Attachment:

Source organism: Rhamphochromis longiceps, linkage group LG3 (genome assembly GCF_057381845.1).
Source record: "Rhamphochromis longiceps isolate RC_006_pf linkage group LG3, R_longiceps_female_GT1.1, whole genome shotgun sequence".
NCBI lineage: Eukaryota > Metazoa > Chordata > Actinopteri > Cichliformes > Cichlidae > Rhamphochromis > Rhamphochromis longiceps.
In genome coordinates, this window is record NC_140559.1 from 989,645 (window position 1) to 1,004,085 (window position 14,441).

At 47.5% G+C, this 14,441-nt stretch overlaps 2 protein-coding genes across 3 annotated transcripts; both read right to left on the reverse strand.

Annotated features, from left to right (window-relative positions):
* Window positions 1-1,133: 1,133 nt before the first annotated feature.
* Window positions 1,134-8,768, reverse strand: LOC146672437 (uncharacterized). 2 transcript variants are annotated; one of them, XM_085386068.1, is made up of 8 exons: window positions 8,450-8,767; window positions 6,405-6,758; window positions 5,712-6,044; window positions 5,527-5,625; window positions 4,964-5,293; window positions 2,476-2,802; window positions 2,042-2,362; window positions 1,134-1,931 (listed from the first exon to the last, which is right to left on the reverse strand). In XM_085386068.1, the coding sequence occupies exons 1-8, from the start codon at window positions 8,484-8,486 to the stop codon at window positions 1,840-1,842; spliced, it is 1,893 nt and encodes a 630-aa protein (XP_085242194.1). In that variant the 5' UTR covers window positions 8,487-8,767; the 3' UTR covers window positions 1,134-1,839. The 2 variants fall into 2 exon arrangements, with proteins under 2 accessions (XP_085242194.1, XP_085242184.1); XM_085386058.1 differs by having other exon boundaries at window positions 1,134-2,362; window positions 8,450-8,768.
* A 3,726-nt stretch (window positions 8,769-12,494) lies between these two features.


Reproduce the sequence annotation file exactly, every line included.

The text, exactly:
Source organism: Rhamphochromis longiceps, linkage group LG3 (genome assembly GCF_057381845.1).
Source record: "Rhamphochromis longiceps isolate RC_006_pf linkage group LG3, R_longiceps_female_GT1.1, whole genome shotgun sequence".
NCBI lineage: Eukaryota > Metazoa > Chordata > Actinopteri > Cichliformes > Cichlidae > Rhamphochromis > Rhamphochromis longiceps.
In genome coordinates, this window is record NC_140559.1 from 989,645 (window position 1) to 1,004,085 (window position 14,441).

At 47.5% G+C, this 14,441-nt stretch overlaps 2 protein-coding genes across 3 annotated transcripts; both read right to left on the reverse strand.

Annotated features, from left to right (window-relative positions):
* Window positions 1-1,133: 1,133 nt before the first annotated feature.
* Window positions 1,134-8,768, reverse strand: LOC146672437 (uncharacterized). 2 transcript variants are annotated; one of them, XM_085386068.1, is made up of 8 exons: window positions 8,450-8,767; window positions 6,405-6,758; window positions 5,712-6,044; window positions 5,527-5,625; window positions 4,964-5,293; window positions 2,476-2,802; window positions 2,042-2,362; window positions 1,134-1,931 (listed from the first exon to the last, which is right to left on the reverse strand). In XM_085386068.1, the coding sequence occupies exons 1-8, from the start codon at window positions 8,484-8,486 to the stop codon at window positions 1,840-1,842; spliced, it is 1,893 nt and encodes a 630-aa protein (XP_085242194.1). In that variant the 5' UTR covers window positions 8,487-8,767; the 3' UTR covers window positions 1,134-1,839. The 2 variants fall into 2 exon arrangements, with proteins under 2 accessions (XP_085242194.1, XP_085242184.1); XM_085386058.1 differs by having other exon boundaries at window positions 1,134-2,362; window positions 8,450-8,768.
* A 3,726-nt stretch (window positions 8,769-12,494) lies between these two features.